Zero tolerance from a tiny tot as the Minister deputises for Santa
Santa Claus is the leading expert in the field, as we all know. But when it comes to making lists of who's naughty and nice, Ministers for Justice are not far behind him.
So while it will be a few days yet before the arrival of the jolly red-faced man from the far north and his team of speeding reindeer, the patients of Temple Street children's hospital in Dublin had a dry run with the next best thing yesterday.
John O'Donoghue, a jolly red-faced man from the far south whose reindeer have faced speeding allegations of their own, was making the annual presentation of toys from the probation service's workshops. And as though warned about the visitor's intelligence-gathering operations, the children were on their best behaviour.
There was a brief lapse, however, when the Minister attempted to hold Nicola Mackey for the cameras. At three-and-a-half, the Finglas toddler is the same age as the Government. But she adopted a policy of zero tolerance towards Mr O'Donoghue and, spitting out her soother like a defective gagging order, applied for asylum.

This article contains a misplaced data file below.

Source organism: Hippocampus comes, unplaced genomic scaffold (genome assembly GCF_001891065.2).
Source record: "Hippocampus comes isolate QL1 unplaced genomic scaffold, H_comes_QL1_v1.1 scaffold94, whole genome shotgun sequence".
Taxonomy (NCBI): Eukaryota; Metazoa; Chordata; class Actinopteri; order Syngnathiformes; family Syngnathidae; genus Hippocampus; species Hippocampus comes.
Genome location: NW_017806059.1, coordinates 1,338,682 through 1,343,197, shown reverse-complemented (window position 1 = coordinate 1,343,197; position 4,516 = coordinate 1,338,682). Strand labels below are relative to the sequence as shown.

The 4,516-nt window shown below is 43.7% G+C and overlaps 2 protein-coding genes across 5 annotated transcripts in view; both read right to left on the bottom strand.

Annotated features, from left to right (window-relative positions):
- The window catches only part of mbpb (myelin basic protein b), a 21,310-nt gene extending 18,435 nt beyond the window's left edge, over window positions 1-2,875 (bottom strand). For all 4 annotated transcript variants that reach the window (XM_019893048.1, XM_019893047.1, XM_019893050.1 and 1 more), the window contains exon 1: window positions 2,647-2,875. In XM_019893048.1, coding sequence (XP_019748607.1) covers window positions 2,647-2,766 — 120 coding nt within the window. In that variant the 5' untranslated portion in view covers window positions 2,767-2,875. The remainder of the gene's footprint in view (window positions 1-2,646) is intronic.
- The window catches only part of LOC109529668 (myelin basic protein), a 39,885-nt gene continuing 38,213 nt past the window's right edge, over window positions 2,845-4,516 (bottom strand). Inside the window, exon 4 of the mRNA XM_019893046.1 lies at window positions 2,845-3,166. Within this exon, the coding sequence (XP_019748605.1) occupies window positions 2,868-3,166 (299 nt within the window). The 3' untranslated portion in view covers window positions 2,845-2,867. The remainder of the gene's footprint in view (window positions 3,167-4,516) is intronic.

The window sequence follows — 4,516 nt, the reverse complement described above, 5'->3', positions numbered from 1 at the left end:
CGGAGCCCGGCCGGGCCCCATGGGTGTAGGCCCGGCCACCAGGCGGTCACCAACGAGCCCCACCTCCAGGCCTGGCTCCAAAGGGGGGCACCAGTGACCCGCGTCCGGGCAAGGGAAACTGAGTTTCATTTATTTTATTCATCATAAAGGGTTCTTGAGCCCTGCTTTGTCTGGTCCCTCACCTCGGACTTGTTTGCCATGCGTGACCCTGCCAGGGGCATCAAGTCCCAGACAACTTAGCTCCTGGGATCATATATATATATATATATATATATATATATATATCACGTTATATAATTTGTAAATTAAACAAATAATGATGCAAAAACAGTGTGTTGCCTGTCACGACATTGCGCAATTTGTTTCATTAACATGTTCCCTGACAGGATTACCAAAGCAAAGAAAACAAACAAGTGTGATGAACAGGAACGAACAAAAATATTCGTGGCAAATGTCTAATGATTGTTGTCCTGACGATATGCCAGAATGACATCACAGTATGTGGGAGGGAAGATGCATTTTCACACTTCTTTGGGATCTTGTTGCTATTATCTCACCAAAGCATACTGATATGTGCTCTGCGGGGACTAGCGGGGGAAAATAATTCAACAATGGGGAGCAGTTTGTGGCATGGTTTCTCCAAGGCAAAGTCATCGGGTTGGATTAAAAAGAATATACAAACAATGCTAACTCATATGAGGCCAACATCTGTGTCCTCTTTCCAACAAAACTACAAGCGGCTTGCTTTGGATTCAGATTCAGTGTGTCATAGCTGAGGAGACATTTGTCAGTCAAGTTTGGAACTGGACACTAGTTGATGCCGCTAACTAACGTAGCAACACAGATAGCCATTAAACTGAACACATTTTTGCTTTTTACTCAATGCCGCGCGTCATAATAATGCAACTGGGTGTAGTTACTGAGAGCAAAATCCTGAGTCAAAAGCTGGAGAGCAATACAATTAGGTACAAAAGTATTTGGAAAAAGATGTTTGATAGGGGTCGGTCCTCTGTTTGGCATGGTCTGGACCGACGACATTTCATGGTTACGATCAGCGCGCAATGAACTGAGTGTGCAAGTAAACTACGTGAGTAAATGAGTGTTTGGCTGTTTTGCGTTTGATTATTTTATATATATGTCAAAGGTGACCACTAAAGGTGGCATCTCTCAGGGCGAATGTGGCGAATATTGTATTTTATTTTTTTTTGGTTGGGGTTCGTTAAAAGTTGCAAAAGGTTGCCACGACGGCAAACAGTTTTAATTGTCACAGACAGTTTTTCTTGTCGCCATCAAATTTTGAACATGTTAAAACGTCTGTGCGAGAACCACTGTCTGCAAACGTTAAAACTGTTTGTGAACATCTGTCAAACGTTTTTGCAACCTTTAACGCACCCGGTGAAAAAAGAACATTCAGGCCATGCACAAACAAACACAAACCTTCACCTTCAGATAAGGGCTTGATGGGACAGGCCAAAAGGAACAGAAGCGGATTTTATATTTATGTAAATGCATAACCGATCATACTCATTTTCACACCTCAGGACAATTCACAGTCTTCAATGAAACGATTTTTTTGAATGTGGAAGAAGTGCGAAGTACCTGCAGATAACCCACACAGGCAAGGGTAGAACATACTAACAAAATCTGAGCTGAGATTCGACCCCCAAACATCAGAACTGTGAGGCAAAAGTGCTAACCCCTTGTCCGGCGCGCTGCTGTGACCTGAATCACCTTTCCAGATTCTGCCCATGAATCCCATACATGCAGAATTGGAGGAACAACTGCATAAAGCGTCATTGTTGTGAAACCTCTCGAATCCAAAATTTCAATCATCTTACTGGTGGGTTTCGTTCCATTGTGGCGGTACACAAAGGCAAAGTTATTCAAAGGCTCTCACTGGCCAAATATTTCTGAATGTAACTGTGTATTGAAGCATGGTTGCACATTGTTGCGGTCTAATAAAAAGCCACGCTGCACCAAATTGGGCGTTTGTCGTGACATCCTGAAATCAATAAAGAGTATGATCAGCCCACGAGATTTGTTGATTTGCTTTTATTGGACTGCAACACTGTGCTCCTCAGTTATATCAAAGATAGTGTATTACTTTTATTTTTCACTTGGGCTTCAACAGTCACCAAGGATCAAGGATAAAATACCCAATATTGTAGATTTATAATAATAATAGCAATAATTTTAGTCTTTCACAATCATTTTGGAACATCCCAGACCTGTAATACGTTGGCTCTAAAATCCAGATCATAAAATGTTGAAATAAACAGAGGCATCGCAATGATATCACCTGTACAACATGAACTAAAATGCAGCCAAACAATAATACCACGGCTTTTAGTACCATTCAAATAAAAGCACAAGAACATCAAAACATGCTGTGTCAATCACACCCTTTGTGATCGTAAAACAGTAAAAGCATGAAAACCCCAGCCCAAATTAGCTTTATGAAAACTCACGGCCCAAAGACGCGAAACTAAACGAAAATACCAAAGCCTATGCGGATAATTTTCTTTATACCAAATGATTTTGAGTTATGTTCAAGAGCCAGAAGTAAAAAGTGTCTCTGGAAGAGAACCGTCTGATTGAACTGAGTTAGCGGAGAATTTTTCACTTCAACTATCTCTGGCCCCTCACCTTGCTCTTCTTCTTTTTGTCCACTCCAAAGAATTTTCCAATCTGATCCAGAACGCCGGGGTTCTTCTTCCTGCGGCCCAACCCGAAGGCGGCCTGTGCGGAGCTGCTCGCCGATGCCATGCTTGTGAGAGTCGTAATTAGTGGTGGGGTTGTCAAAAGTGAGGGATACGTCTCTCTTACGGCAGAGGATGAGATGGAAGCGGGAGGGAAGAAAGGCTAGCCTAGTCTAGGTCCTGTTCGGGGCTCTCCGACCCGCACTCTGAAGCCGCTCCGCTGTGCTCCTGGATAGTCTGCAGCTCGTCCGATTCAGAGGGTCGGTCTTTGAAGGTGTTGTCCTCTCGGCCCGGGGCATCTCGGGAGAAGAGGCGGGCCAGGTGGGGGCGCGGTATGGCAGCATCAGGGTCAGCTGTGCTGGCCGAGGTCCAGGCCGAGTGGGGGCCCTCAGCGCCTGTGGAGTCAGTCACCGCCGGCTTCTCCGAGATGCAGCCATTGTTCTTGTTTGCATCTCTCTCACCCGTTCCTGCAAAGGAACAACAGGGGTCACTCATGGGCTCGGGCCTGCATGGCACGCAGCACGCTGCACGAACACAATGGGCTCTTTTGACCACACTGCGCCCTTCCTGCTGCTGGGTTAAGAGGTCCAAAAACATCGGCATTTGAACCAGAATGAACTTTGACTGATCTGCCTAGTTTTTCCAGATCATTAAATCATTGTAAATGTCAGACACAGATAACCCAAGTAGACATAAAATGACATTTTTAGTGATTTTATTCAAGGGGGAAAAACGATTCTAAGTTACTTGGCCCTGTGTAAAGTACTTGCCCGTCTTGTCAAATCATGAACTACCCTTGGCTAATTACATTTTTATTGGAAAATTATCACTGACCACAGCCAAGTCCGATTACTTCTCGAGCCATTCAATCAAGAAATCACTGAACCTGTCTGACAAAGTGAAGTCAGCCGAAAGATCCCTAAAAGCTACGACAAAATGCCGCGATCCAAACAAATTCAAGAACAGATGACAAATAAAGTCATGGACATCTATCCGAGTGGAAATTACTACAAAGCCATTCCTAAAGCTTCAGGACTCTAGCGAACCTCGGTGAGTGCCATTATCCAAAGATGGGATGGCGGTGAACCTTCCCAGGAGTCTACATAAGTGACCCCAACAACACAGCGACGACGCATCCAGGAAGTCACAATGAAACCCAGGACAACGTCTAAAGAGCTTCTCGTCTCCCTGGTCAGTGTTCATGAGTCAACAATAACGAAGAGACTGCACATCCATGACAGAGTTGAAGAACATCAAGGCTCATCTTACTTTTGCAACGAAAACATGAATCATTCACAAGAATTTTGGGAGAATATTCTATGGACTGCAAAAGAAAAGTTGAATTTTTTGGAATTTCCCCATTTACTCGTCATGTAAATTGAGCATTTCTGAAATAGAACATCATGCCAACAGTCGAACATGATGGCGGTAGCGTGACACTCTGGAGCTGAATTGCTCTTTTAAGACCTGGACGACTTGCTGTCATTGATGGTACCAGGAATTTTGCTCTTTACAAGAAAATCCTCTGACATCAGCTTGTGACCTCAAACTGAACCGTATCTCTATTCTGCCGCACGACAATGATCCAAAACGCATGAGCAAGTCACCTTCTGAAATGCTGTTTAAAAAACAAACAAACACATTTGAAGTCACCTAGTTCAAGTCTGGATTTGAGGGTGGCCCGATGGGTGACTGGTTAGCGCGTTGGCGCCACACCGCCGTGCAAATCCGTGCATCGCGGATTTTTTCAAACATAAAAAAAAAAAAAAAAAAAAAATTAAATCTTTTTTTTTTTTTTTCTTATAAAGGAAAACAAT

The would-be Santa might be reassured to know that it's a miracle Nicola ever survived to be a fugitive from justice. Born 17 weeks premature and weighing a mere 22 ounces, she was still nearly small enough yesterday to sleep in the doll's cradle she had chosen from the toys on offer. Mr O'Donoghue said the toys had been made by people who "instead of going to prison agreed to make amends to society by performing work which benefits local communities". Some of these also attended the event. One who asked not to be identified explained she opted for a year's community service rather than three months' jail after a conviction for using a stolen credit card.
The hospital ensures all children who are well enough will go home for Christmas, at least for a few hours. Between 60 and 80 will have to spend Christmas night in the wards; but the real Santa will be visiting, as usual, as will Dublin's Lord Mayor.
Not all those spending Christmas at the hospital will be ill, assistant matron Maria Lynch explained. For already troubled families, Christmas can be a stressful time. And with social services closed on Christmas week, "some children will be taken to the hospital as a place of safety".